This page provides the geometric proofs used in the video To Measure the Size of the Earth.
video
Distance to the Horizon
There are a few essential concepts and one approximation which we need.
 When you are on a mountain, you are a distance of R + H from the center of the Earth.
R + H = (Radius of Earth) + (Height of Mountain)
 The horizon, at sealevel, is a distance R from the center of the Earth.
R = (Radius of Earth)
 Your line of sight to the horizon is tangential to the surface of the Earth, and so perpendicular to a line from the center of the Earth to a point on your horizon.
So here is the proof
 (R+H)^{2} = R^{2} + d^{2}
 d^{2} = (R+H)^{2}  R^{2}
 d^{2} = R^{2} + H^{2} + 2 R H  R^{2}
 d^{2} = H ( H + 2 R)
 d^{2} = H ( 2 R)
 d = √(2 H R)

 Pythagorian Theorem
 solve for d
 expand
 R^{2} and R^{2} cancel
 H is much, much smaller then 2 R (see below)
 take the squareroot of both side.

Dropping the H because it is much smaller then 2 R is very reasonable. But if you want to keep it, then d = √(2 H R + H^{2})
Radius of the Earth
First we need to show that the angle of the arc and the dip angle are the same. The angle of the arc is marked in yellow as θ_{1} and the dip angle is θ_{2}
Proof
 θ_{1} + φ = π/2 = 90^{o}
 θ_{2} + φ = π/2 = 90^{o}
 therefore θ_{1} = θ_{2} = θ

 sightline is horizontal, line to Earthcenter is vertical
 angles in a triangle add to π and other angle is π/2
 

Now to solve for the radius of the Earth
 cos(θ) = adjacent/hypotenuse = R/(R+H)
 cos(θ) = 1/(1+H/R)
 1+H/R = 1/cos(θ)
 H/R = 1/cos(θ)  1 = 1/cos(θ)  cos(θ)/cos(θ)
 H/R = (1  cos(θ))/cos(θ)
 R = H cos(θ)/(1cos(θ))

 defination of cos
 divide everthing on the right by R
 rearrange (I am solving for R)
 subtract 1 from boths sides
 collect the common cos(θ)
 solve for R

Dip Angle  Ideal
So the difficulty is to measure the dip angle: θ, that is the angle you have to look down to see the horizon. There are undoubtedly many ways of doing this, but I wanted to confine my appartuse to strings and rulers.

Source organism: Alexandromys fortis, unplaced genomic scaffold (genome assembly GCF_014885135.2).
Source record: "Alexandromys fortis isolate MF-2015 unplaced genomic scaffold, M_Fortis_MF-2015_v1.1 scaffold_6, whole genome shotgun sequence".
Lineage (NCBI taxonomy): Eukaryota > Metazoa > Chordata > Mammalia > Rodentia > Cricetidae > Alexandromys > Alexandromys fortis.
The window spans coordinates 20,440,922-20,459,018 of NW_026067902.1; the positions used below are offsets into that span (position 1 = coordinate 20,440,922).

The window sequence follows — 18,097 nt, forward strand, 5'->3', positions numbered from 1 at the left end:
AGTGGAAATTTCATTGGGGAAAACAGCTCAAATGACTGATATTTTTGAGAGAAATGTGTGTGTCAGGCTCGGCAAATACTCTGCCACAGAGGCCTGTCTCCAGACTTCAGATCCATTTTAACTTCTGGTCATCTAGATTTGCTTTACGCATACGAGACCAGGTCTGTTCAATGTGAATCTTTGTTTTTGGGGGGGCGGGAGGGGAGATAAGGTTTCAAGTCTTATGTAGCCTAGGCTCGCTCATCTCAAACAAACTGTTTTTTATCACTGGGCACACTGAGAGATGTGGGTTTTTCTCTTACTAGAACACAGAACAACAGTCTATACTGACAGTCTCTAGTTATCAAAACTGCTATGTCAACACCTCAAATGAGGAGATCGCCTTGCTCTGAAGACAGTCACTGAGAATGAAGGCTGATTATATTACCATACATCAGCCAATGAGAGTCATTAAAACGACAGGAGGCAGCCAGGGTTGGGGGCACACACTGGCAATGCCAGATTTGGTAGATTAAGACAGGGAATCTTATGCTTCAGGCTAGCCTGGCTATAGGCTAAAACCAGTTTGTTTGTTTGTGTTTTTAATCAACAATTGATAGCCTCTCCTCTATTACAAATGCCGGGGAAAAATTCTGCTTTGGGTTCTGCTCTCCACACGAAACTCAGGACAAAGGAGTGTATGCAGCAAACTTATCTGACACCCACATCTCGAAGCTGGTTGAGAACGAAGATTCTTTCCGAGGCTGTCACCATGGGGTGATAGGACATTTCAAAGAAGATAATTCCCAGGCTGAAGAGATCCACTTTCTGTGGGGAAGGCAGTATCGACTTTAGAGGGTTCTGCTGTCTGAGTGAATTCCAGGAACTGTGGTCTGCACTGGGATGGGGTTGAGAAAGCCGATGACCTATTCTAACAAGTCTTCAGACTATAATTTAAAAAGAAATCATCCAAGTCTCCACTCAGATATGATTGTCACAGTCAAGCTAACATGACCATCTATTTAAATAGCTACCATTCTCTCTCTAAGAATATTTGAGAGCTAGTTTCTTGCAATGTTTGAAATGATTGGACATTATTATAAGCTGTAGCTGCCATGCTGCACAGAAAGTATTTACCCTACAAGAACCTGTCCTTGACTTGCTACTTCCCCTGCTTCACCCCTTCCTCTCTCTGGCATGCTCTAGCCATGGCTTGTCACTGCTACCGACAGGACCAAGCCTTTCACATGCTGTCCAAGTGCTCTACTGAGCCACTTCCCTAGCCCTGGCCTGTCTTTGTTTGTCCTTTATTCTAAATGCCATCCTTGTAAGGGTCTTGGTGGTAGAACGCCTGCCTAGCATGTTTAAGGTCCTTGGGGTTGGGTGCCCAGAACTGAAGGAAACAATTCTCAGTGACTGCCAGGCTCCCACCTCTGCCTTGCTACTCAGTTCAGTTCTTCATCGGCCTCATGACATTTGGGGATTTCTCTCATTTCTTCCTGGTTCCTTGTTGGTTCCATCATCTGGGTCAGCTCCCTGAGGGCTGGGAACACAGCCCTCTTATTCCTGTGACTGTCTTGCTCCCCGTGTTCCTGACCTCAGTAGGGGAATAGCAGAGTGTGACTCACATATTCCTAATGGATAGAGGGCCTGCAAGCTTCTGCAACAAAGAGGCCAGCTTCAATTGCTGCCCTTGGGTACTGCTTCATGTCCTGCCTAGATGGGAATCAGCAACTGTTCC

So the method I chose was to imagine a horizontal plane. I can tip it around the northsouth axis until it touchs the eastern horizon. To the north and south the angle is still θ.
Experimentally I can create this plane with two sticks and a point on the horizon. To the east, this plane touches the horizon. To the north and south it rises by θ.
This plane, of course, does not have to be orinted along the northsouth axis, and touching to the east. If you are high up and have 180^{o} of ocean horizen, you can then do the measurement.
I, however, did not have 180^{o} of clear ocean view.
Dip Angle  Real measurement
So I can take the dip angle as measured at the post (y_{1}) and by knowing the angle from the center of the string to the post (φ) I can calculate the dip angle at 90^{o} (θ):
 y_{1} = (1  cos φ)*θ
 θ = y_{1} / (1  cos φ)
Also the angle φ is calculated from the sides of the trangle instead of directly, since I did not have a protractor. But it is straightforward with the Law of Cosines
 c^{2} = a^{2} + b^{2}  a b cos(2 φ)
or:
 φ = cos^{1}(a^{2} + b^{2}  c^{2})/( 4 a b)
Putting in the Numbers
 Calculate φ
 a = 350 cm
 b = 360 cm
 c = 395 cm
 φ = 0.590 rad = 33.8^{o}
 Calculate y_{1}, y_{2} and y_{avg}
 dip_{1} = 1.5 mm = 0.15 cm
 y_{1} = 0.15 cm / 350 cm = 0.000429 rad = 0.0246^{o}
 dip_{2} = 1.5 mm = 0.15 cm
 y_{2} = 0.15 cm / 360 cm = 0.000417 rad = 0.0239^{o}
 y_{avg} = 0.000423 rad = 0.0242^{o}
 Calculate dip angle θ
 θ = = y_{avg} / (1  cos φ)
 θ = 0.00250 rad = 0.143^{o}
 Radius of the Earth R
 R = H cos(θ)/(1cos(θ))
 H = 24.22 m
 R_{this measurement} = 7,740,000 m = 7,700 km
 R_{standard} = 6,371 km